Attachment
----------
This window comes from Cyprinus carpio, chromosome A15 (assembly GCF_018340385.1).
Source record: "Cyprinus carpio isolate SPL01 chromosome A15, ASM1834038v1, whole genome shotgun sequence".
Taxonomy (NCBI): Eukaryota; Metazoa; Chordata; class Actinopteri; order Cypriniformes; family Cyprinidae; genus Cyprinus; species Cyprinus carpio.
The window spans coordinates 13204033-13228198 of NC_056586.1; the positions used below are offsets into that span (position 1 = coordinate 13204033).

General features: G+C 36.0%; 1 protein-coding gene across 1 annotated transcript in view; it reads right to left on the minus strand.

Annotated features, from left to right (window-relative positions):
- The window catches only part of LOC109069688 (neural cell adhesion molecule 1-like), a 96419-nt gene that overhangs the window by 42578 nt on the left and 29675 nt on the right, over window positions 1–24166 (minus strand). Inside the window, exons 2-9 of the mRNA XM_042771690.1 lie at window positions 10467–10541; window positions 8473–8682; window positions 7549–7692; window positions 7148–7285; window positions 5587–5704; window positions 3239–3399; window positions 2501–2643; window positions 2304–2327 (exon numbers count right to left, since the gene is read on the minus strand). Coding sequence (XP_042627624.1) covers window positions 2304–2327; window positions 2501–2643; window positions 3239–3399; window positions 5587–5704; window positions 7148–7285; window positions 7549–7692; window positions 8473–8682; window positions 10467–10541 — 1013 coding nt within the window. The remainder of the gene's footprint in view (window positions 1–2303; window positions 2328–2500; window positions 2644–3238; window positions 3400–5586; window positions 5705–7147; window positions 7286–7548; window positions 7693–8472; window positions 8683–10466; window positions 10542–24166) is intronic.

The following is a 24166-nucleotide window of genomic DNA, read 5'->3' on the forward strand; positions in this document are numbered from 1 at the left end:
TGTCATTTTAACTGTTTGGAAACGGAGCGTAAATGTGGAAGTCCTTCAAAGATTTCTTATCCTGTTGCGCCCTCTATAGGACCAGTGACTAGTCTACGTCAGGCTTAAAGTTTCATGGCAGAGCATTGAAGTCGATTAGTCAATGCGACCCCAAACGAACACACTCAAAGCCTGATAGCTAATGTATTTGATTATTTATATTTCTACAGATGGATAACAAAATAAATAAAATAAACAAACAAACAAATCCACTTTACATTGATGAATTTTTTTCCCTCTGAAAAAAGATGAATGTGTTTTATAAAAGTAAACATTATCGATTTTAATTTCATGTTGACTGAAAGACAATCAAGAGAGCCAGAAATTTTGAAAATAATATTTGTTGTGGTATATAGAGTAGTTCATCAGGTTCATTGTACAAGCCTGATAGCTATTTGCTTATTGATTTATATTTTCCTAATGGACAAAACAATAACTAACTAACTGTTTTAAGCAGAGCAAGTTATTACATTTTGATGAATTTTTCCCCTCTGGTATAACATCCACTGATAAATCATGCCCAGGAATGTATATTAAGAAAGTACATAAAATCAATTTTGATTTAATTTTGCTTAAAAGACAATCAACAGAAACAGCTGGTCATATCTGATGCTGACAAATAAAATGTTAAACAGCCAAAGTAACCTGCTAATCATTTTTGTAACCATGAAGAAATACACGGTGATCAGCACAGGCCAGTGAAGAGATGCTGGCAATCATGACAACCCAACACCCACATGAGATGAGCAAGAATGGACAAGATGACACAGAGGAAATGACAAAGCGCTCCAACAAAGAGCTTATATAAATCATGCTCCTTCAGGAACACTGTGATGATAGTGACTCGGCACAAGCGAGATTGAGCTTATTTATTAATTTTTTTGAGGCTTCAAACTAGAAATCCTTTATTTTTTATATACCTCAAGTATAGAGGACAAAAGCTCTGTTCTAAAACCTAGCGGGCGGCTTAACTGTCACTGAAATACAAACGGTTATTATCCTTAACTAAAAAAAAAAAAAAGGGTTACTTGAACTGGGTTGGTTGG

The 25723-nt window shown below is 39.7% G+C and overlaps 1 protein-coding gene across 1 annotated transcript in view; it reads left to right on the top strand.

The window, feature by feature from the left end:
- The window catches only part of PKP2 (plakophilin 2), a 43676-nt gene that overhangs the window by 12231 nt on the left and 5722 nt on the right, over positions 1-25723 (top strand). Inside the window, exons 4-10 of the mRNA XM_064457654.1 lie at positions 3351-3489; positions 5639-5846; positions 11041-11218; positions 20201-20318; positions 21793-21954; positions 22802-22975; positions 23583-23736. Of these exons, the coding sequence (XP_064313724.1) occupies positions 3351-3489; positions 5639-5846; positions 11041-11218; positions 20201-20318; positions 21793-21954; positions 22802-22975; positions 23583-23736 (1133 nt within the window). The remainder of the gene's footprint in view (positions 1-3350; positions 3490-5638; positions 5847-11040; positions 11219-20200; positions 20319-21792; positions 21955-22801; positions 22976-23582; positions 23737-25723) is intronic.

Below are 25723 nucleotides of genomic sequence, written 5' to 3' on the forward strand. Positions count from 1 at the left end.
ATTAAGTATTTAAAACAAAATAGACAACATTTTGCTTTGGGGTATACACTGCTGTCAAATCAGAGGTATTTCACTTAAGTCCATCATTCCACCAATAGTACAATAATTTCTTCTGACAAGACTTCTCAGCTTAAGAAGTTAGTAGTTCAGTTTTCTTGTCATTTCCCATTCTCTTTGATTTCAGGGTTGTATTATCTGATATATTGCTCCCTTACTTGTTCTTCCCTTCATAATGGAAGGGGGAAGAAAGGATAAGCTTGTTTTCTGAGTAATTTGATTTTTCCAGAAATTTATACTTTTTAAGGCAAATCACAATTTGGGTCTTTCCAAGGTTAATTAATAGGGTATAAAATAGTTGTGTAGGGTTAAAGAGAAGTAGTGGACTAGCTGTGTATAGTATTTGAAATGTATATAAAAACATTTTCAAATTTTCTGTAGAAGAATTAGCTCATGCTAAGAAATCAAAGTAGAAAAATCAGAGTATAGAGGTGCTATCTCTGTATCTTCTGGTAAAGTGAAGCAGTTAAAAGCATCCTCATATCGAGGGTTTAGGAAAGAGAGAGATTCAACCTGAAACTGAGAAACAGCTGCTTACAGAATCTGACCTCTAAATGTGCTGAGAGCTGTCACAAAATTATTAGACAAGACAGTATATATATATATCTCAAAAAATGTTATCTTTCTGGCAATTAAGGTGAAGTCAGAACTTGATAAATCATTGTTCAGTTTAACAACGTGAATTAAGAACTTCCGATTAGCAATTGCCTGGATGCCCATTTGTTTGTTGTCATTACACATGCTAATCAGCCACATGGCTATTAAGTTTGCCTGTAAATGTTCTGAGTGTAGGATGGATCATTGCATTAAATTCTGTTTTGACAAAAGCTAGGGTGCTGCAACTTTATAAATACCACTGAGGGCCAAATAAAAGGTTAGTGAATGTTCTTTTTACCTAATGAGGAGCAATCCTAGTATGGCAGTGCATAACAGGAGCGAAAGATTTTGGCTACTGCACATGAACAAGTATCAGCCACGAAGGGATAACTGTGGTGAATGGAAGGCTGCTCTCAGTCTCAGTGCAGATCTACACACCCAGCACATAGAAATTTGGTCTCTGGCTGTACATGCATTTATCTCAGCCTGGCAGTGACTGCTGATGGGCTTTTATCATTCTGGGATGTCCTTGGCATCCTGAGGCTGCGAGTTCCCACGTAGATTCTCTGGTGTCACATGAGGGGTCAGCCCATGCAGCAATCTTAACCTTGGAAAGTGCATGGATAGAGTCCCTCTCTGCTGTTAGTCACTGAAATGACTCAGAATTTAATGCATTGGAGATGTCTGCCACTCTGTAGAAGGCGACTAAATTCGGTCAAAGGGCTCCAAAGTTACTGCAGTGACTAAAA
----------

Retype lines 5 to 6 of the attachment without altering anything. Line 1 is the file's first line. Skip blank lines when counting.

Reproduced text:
General features: G+C 36.0%; 1 protein-coding gene across 1 annotated transcript in view; it reads right to left on the minus strand.

Annotated features, from left to right (window-relative positions):